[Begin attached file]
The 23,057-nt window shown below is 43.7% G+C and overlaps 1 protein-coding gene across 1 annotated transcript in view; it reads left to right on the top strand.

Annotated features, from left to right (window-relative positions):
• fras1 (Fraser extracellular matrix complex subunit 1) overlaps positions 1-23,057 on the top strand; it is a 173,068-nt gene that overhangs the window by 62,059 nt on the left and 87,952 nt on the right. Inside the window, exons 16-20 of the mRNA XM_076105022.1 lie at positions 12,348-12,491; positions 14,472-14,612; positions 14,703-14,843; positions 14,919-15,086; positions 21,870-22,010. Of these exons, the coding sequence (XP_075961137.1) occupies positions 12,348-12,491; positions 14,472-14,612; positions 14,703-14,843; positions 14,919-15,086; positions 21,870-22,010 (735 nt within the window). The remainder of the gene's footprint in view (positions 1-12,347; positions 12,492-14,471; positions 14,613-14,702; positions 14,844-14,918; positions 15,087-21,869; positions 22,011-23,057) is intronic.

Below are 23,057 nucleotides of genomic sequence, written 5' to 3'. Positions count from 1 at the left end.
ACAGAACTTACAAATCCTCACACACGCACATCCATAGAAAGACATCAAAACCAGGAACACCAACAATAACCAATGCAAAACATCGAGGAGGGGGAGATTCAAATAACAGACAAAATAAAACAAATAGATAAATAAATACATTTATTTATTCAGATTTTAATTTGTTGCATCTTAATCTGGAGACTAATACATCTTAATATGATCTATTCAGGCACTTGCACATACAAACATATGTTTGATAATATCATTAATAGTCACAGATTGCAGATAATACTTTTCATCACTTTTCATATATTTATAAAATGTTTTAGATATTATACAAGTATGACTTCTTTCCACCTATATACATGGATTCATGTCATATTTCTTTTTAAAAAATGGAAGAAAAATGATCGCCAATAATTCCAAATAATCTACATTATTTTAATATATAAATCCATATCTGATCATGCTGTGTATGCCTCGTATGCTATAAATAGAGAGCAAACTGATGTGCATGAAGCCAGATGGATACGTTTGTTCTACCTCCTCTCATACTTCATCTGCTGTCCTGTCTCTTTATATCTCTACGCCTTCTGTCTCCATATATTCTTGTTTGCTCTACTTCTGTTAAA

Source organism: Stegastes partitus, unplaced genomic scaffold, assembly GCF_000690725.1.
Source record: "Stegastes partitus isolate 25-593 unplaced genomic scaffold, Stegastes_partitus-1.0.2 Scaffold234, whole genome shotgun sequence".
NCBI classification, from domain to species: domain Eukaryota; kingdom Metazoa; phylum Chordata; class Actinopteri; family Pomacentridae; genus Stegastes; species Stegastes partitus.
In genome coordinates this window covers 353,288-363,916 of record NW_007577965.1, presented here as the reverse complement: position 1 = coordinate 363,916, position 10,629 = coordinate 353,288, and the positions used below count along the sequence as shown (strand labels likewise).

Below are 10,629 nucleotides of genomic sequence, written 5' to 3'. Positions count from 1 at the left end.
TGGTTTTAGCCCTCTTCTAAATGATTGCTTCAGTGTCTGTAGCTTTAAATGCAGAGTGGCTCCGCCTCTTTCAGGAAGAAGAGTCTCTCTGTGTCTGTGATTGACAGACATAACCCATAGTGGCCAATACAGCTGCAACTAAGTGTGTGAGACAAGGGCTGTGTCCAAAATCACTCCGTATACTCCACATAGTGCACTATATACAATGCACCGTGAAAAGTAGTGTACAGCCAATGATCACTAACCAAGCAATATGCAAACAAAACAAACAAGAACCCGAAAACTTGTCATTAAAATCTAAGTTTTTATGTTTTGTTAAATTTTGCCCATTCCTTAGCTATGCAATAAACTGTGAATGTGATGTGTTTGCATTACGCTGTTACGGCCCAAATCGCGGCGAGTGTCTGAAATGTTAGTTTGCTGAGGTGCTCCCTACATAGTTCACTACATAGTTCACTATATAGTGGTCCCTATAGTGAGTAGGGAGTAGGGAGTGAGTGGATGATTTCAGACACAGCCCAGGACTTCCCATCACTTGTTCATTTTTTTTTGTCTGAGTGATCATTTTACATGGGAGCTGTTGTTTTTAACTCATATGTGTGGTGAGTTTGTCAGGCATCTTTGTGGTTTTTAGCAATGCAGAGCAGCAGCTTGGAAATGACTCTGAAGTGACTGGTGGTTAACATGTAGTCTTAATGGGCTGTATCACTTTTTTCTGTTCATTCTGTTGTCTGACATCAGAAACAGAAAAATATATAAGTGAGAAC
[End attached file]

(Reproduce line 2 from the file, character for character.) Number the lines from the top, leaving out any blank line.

Annotated features, from left to right (window-relative positions):